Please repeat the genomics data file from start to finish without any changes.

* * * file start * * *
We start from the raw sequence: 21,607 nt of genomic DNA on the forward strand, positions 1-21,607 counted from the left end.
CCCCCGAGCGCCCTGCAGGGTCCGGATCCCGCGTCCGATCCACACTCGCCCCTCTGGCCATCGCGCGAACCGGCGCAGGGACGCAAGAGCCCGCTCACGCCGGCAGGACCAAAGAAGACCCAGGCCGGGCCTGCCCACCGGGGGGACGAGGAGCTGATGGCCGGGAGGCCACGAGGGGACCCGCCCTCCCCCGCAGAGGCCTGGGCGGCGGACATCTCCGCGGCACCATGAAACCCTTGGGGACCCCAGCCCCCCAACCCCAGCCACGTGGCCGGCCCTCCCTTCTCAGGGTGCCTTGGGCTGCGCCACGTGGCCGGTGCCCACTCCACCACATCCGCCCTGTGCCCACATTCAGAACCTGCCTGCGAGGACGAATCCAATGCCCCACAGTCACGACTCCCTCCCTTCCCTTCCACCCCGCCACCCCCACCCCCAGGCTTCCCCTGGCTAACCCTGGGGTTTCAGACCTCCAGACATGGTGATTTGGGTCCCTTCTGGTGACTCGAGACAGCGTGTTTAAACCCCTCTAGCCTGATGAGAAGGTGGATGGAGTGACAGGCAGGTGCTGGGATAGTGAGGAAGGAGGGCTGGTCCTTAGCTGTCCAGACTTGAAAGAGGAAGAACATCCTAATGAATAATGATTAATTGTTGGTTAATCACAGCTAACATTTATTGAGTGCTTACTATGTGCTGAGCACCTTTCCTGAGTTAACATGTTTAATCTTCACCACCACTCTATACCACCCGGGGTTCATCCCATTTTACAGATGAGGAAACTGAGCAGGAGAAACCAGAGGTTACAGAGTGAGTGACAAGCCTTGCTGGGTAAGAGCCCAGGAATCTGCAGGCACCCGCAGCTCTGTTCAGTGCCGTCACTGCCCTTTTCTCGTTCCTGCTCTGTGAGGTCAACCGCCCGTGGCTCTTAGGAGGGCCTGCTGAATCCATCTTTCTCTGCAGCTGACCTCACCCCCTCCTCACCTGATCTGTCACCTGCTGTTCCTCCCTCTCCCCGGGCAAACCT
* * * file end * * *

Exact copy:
We start from the raw sequence: 21,607 nt of genomic DNA on the forward strand, positions 1-21,607 counted from the left end.
CCCCCGAGCGCCCTGCAGGGTCCGGATCCCGCGTCCGATCCACACTCGCCCCTCTGGCCATCGCGCGAACCGGCGCAGGGACGCAAGAGCCCGCTCACGCCGGCAGGACCAAAGAAGACCCAGGCCGGGCCTGCCCACCGGGGGGACGAGGAGCTGATGGCCGGGAGGCCACGAGGGGACCCGCCCTCCCCCGCAGAGGCCTGGGCGGCGGACATCTCCGCGGCACCATGAAACCCTTGGGGACCCCAGCCCCCCAACCCCAGCCACGTGGCCGGCCCTCCCTTCTCAGGGTGCCTTGGGCTGCGCCACGTGGCCGGTGCCCACTCCACCACATCCGCCCTGTGCCCACATTCAGAACCTGCCTGCGAGGACGAATCCAATGCCCCACAGTCACGACTCCCTCCCTTCCCTTCCACCCCGCCACCCCCACCCCCAGGCTTCCCCTGGCTAACCCTGGGGTTTCAGACCTCCAGACATGGTGATTTGGGTCCCTTCTGGTGACTCGAGACAGCGTGTTTAAACCCCTCTAGCCTGATGAGAAGGTGGATGGAGTGACAGGCAGGTGCTGGGATAGTGAGGAAGGAGGGCTGGTCCTTAGCTGTCCAGACTTGAAAGAGGAAGAACATCCTAATGAATAATGATTAATTGTTGGTTAATCACAGCTAACATTTATTGAGTGCTTACTATGTGCTGAGCACCTTTCCTGAGTTAACATGTTTAATCTTCACCACCACTCTATACCACCCGGGGTTCATCCCATTTTACAGATGAGGAAACTGAGCAGGAGAAACCAGAGGTTACAGAGTGAGTGACAAGCCTTGCTGGGTAAGAGCCCAGGAATCTGCAGGCACCCGCAGCTCTGTTCAGTGCCGTCACTGCCCTTTTCTCGTTCCTGCTCTGTGAGGTCAACCGCCCGTGGCTCTTAGGAGGGCCTGCTGAATCCATCTTTCTCTGCAGCTGACCTCACCCCCTCCTCACCTGATCTGTCACCTGCTGTTCCTCCCTCTCCCCGGGCAAACCT